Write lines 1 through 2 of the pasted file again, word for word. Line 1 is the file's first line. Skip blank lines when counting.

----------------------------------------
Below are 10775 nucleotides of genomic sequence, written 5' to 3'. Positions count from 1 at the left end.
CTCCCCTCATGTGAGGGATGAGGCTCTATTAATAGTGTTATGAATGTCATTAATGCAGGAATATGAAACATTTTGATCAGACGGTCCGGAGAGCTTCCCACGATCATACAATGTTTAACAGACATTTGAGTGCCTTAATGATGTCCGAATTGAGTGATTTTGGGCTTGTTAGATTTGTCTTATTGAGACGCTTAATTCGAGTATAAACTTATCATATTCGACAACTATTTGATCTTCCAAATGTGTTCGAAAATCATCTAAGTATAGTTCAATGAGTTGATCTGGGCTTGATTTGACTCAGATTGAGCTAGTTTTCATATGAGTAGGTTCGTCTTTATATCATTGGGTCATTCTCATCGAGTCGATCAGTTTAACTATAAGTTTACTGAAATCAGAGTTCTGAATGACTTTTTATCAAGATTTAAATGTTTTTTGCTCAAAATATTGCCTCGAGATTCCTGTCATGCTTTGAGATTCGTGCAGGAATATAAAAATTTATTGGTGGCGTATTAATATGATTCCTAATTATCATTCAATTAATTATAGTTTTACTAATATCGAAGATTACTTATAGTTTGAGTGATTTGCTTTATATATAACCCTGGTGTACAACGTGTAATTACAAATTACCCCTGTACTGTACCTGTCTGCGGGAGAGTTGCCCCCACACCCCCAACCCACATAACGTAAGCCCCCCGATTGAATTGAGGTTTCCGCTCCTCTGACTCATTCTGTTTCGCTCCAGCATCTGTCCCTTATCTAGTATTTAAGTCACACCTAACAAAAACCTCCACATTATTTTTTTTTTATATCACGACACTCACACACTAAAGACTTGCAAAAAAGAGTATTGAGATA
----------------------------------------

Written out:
Below are 10775 nucleotides of genomic sequence, written 5' to 3'. Positions count from 1 at the left end.
CTCCCCTCATGTGAGGGATGAGGCTCTATTAATAGTGTTATGAATGTCATTAATGCAGGAATATGAAACATTTTGATCAGACGGTCCGGAGAGCTTCCCACGATCATACAATGTTTAACAGACATTTGAGTGCCTTAATGATGTCCGAATTGAGTGATTTTGGGCTTGTTAGATTTGTCTTATTGAGACGCTTAATTCGAGTATAAACTTATCATATTCGACAACTATTTGATCTTCCAAATGTGTTCGAAAATCATCTAAGTATAGTTCAATGAGTTGATCTGGGCTTGATTTGACTCAGATTGAGCTAGTTTTCATATGAGTAGGTTCGTCTTTATATCATTGGGTCATTCTCATCGAGTCGATCAGTTTAACTATAAGTTTACTGAAATCAGAGTTCTGAATGACTTTTTATCAAGATTTAAATGTTTTTTGCTCAAAATATTGCCTCGAGATTCCTGTCATGCTTTGAGATTCGTGCAGGAATATAAAAATTTATTGGTGGCGTATTAATATGATTCCTAATTATCATTCAATTAATTATAGTTTTACTAATATCGAAGATTACTTATAGTTTGAGTGATTTGCTTTATATATAACCCTGGTGTACAACGTGTAATTACAAATTACCCCTGTACTGTACCTGTCTGCGGGAGAGTTGCCCCCACACCCCCAACCCACATAACGTAAGCCCCCCGATTGAATTGAGGTTTCCGCTCCTCTGACTCATTCTGTTTCGCTCCAGCATCTGTCCCTTATCTAGTATTTAAGTCACACCTAACAAAAACCTCCACATTATTTTTTTTTTATATCACGACACTCACACACTAAAGACTTGCAAAAAAGAGTATTGAGATA